Opposition smells a rat in govt’s refusal to extend budget session
The NDA government has rejected opposition parties’ plea to defer the second half of the Budget session of Parliament in view of assembly polls in Tamil Nadu, Kerala, West Bengal and Puducherry.india Updated: Mar 15, 2016 01:18 IST
The National Democratic Alliance (NDA) government has rejected the opposition parties’ plea to defer the second half of the budget session of Parliament in view of the assembly polls in Tamil Nadu, Kerala, West Bengal and Puducherry.
While elections in Assam —where the BJP is believed to have the biggest stake — will be over on April 11, poll campaigns will be in full swing in other states when Parliament reassembles after recess on April 25.
The central government’s refusal has drawn sharp reactions from opposition parties, which see in it a plan to push contentious bills through the Rajya Sabha when the opposition members may not be in full strength due to their preoccupation with the election campaign.
The second phase of the Parliament session is scheduled from April 25 to May 13.
Polling is scheduled in Tamil Nadu, Kerala and Puducherry on May 16, while West Bengal will have six-phase elections from April 4 to May 5.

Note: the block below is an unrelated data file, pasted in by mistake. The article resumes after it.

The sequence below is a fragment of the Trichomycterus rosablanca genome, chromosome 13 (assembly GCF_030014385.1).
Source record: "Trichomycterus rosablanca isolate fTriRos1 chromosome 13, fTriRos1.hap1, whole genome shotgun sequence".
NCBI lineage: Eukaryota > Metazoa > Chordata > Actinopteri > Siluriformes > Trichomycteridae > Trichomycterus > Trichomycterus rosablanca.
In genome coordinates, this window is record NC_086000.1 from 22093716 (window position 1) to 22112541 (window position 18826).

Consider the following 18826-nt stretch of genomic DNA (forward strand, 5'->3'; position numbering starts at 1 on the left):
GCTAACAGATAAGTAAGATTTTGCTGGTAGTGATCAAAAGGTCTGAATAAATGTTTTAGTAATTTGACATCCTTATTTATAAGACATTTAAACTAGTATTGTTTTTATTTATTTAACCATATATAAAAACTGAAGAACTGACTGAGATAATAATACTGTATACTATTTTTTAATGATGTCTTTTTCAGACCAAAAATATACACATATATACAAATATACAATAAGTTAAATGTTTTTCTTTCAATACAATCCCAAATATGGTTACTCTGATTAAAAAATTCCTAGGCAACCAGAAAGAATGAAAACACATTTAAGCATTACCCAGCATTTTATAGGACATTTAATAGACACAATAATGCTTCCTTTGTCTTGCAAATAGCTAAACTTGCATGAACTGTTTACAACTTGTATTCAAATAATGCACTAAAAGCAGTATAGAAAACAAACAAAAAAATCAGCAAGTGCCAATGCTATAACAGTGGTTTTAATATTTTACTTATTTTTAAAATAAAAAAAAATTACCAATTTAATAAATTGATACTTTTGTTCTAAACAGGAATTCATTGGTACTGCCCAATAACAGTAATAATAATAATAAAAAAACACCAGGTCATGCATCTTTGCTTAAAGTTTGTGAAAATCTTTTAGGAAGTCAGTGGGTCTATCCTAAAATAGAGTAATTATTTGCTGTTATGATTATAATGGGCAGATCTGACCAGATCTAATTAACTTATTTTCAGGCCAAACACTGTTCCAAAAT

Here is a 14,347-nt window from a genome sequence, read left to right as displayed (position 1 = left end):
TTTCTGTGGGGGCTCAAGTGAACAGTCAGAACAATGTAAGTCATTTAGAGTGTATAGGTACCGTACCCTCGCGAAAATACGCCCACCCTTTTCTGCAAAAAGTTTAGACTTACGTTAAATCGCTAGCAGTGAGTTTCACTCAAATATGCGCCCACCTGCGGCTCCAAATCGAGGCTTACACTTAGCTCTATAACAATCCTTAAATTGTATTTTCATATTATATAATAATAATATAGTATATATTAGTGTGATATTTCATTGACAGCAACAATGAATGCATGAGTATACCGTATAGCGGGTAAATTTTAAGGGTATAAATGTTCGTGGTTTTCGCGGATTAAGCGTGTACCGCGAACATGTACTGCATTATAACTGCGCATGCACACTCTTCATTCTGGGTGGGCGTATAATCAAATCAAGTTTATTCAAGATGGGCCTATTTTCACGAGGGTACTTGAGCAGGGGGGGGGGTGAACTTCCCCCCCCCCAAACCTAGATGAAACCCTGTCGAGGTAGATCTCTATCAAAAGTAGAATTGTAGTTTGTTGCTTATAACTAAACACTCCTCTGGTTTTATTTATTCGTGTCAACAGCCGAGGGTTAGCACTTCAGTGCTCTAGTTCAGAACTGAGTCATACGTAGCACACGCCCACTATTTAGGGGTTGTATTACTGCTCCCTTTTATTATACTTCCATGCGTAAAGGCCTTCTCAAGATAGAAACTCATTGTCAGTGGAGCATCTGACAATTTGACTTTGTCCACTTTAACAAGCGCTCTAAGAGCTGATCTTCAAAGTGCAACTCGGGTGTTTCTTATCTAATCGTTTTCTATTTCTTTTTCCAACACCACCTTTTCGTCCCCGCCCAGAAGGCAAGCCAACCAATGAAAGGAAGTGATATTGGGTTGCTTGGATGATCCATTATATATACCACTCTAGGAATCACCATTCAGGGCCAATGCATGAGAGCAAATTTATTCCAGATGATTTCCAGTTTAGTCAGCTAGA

Opposition parties smell a rat in the government’s refusal to accommodate the budget session dates as they believe that the BJP, as compared to the Congress, the Left and the Dravidian parties, does not have much at stake in these states.
Incidentally, these are the parties, which are vehemently opposed to the passage of the Constitution (Amendment) Bill to enable the rollout of the Goods and Services Tax (GST).
“The government is not ready to accommodate our demand because it feels that the absence of our MPs will facilitate the passage of the GST bill,” said CPI(M) general secretary Sitaram Yechury told Hindustan Times.
On Monday, the government also rejected the Opposition’s demand to extend the first part of the budget session till March 18, to have proper debates on the budget, Aadhar and Enemy Property bills in the Rajya Sabha. With just two days left, the Upper House is hard-pressed for time.
Even if the Rajya Sabha does not complete the debate on the budget and the Aadhar bill, the government has no reasons to worry.
Even if the Upper House fails to return them within 14 days, they would be deemed to be passed by it.
“We had asked the government to extend the first half of the budget session by two days if it wants to pass some bills but they have rejected our offer,” leader of the Opposition in the Rajya Sabha, Ghulam Nabi, Azad said.